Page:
Schedule C Items ≈ 1987

Cost of Goods Sold

Respondent presented unrefuted testimony that petitioner had improperly included in cost of goods sold for 1987 a payment in the amount of $1,214 to an escrow company towards the purchase of petitioner's condominium in Oceanside, California. Petitioner presented no testimonial or documentary evidence on this issue. Accordingly, we uphold respondent's determination.

Car and Truck Expenses

With respect to the deduction for car and truck expenses in the amount of $2,002 for taxable year 1987, respondent reconstructed allowable business mileage from repair bills submitted by the petitioner and allowed $1,808 but disallowed the remainder, or $194. Petitioner presented no evidence on this adjustment. Section 274(d) requires strict recordkeeping in this category of expenses. See supra note 5. We therefore uphold respondent's determination.

Laundry and Cleaning

With respect to the disallowed deduction for laundry and cleaning in the amount of $256 for 1987, petitioner provided no documentary evidence. Moreover, we note that a deduction for laundry and cleaning expenses of ordinary street clothes is not provided for by the Code. Petitioner provided no evidence that he was required to wear a special uniform or that his work clothing was not suitable for personal wear. We, therefore, uphold respondent's determination.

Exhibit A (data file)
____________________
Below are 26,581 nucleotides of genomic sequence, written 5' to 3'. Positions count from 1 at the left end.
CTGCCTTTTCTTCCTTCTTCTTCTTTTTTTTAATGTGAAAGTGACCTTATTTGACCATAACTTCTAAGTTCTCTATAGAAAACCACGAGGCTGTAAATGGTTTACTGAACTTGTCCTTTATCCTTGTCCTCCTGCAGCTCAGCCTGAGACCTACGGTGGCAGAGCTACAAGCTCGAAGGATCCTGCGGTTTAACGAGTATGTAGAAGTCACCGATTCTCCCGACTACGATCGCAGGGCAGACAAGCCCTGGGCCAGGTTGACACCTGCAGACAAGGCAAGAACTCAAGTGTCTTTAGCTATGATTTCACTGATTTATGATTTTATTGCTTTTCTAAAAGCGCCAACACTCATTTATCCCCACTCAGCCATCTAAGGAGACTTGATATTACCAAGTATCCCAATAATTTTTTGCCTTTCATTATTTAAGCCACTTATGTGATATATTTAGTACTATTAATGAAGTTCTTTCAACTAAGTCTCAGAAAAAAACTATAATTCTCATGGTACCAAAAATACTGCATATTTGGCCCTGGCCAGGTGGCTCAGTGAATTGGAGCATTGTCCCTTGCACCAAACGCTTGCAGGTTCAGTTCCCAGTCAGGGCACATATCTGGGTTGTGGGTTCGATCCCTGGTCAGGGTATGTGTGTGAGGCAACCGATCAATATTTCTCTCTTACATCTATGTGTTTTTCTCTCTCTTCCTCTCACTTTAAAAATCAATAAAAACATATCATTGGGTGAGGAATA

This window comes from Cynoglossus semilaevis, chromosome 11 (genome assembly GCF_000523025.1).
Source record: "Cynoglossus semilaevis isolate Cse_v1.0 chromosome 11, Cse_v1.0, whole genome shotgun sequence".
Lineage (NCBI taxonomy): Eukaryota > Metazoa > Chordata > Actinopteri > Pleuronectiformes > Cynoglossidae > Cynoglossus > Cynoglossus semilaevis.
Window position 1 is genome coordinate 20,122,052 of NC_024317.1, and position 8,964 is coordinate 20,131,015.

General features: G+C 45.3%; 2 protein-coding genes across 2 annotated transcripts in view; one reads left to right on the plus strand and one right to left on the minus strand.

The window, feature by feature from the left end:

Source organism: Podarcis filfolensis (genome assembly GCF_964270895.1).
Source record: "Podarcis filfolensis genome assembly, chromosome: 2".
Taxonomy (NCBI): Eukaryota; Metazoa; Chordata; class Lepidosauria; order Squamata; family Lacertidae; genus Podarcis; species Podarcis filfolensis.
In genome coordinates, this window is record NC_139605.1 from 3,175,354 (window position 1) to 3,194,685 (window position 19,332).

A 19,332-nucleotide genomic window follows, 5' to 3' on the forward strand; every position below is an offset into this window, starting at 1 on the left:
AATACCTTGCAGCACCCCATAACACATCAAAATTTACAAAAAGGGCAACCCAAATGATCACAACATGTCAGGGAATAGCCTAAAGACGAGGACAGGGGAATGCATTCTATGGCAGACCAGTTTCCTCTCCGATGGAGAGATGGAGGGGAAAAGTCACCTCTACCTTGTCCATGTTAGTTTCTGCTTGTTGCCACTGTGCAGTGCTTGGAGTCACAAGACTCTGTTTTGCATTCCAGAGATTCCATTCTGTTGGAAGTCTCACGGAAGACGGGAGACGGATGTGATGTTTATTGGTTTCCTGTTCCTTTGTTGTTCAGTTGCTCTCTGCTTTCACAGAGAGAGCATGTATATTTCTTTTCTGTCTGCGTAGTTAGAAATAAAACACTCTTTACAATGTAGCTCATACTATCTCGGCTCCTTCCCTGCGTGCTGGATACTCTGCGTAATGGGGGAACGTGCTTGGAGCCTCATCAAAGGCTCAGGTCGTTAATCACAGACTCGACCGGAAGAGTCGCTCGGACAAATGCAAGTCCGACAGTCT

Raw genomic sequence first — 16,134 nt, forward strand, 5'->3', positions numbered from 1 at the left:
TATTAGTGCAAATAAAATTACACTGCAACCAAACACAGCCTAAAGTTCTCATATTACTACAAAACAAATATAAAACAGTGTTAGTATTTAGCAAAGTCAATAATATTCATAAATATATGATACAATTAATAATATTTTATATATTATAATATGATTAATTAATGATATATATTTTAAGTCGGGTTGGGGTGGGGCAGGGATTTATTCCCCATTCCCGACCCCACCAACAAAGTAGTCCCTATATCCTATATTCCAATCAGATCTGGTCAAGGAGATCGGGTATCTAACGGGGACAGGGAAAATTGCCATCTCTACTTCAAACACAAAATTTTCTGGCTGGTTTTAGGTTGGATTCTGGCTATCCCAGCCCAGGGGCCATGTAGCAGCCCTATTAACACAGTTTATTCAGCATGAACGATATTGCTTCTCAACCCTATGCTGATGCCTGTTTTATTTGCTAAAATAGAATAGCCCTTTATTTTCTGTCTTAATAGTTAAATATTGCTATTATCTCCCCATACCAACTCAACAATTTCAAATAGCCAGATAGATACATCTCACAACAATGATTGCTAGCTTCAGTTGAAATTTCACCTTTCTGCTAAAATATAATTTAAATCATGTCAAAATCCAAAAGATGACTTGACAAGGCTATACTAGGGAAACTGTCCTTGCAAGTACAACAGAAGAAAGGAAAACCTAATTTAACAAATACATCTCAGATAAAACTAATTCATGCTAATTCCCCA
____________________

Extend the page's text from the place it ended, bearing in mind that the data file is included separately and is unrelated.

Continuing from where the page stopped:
Rent on Business Property

Petitioner claimed a deduction of $5,732 for rent on business property on his 1987 Federal income tax return, Schedule C. Respondent allowed $3,494, which related to the rental of an office warehouse, and disallowed the remaining $2,238 relating to the Oceanside condominium. Petitioner offered no documentary evidence supporting this home-office deduction. Moreover, we do not find petitioner's uncorroborated testimony credible in connection with the exclusive use of the claimed home office for business purposes. See supra note 6. We uphold respondent's determination.